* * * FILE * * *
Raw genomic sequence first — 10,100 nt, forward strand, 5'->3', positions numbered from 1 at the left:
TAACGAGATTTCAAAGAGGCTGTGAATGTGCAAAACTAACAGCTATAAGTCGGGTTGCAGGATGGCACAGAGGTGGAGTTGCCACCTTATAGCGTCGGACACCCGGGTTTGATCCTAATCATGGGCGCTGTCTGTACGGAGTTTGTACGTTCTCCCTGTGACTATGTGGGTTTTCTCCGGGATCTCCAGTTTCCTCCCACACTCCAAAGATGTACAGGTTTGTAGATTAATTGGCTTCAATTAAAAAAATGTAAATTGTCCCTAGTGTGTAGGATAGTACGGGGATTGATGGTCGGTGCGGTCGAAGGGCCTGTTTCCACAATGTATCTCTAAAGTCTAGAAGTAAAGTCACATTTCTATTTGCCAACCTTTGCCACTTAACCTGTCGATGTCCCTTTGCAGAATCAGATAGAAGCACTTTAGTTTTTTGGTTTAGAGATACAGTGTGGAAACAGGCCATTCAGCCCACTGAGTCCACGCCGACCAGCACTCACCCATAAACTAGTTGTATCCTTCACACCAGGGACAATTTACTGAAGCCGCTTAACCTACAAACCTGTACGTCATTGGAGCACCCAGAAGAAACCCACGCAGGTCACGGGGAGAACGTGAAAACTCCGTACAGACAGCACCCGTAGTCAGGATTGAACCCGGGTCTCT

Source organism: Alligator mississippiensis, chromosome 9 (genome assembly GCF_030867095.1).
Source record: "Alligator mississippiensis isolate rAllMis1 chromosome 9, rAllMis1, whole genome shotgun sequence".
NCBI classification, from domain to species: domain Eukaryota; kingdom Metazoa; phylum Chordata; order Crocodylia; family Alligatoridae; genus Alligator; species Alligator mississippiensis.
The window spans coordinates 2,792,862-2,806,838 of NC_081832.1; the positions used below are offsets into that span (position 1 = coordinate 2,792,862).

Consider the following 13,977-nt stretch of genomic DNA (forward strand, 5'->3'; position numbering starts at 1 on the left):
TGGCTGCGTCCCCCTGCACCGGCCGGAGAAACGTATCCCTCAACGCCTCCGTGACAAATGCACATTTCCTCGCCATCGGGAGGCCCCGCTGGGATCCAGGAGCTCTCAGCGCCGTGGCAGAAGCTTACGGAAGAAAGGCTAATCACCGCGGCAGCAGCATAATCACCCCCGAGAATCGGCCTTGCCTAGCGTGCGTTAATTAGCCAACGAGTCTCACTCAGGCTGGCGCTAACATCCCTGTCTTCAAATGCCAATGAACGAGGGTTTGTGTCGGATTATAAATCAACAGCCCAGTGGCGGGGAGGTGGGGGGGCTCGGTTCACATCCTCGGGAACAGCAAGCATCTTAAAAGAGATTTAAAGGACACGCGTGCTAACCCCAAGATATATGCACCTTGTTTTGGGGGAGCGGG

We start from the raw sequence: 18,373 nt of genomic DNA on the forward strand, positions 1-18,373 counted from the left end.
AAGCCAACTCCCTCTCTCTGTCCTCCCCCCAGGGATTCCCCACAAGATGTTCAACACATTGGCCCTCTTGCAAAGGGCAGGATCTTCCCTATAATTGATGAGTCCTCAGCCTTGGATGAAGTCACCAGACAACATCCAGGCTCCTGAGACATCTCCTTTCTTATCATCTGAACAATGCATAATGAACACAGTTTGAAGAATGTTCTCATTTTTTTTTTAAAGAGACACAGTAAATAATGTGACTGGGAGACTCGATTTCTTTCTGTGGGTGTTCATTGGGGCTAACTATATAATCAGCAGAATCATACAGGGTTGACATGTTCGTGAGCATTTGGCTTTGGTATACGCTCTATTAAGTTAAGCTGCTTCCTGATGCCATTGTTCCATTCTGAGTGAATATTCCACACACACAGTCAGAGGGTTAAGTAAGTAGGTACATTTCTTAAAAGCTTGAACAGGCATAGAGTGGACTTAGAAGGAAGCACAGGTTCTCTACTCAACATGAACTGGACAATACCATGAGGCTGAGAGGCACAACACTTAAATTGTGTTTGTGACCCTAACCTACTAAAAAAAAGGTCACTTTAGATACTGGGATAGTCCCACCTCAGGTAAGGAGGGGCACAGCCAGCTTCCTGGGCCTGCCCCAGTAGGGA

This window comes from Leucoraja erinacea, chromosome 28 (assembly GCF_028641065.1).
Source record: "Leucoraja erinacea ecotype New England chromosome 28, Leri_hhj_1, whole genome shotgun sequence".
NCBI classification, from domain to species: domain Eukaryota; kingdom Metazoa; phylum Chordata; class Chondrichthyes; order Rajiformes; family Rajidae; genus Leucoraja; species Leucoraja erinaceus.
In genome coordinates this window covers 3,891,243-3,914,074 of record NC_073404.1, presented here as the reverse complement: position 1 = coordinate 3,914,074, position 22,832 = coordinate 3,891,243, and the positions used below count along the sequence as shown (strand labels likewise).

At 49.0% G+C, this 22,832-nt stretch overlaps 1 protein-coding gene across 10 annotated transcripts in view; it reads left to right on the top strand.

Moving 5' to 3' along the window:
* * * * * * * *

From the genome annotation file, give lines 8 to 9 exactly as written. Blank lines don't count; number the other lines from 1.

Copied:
TGGCTGCGTCCCCCTGCACCGGCCGGAGAAACGTATCCCTCAACGCCTCCGTGACAAATGCACATTTCCTCGCCATCGGGAGGCCCCGCTGGGATCCAGGAGCTCTCAGCGCCGTGGCAGAAGCTTACGGAAGAAAGGCTAATCACCGCGGCAGCAGCATAATCACCCCCGAGAATCGGCCTTGCCTAGCGTGCGTTAATTAGCCAACGAGTCTCACTCAGGCTGGCGCTAACATCCCTGTCTTCAAATGCCAATGAACGAGGGTTTGTGTCGGATTATAAATCAACAGCCCAGTGGCGGGGAGGTGGGGGGGCTCGGTTCACATCCTCGGGAACAGCAAGCATCTTAAAAGAGATTTAAAGGACACGCGTGCTAACCCCAAGATATATGCACCTTGTTTTGGGGGAGCGGG

We start from the raw sequence: 18,373 nt of genomic DNA on the forward strand, positions 1-18,373 counted from the left end.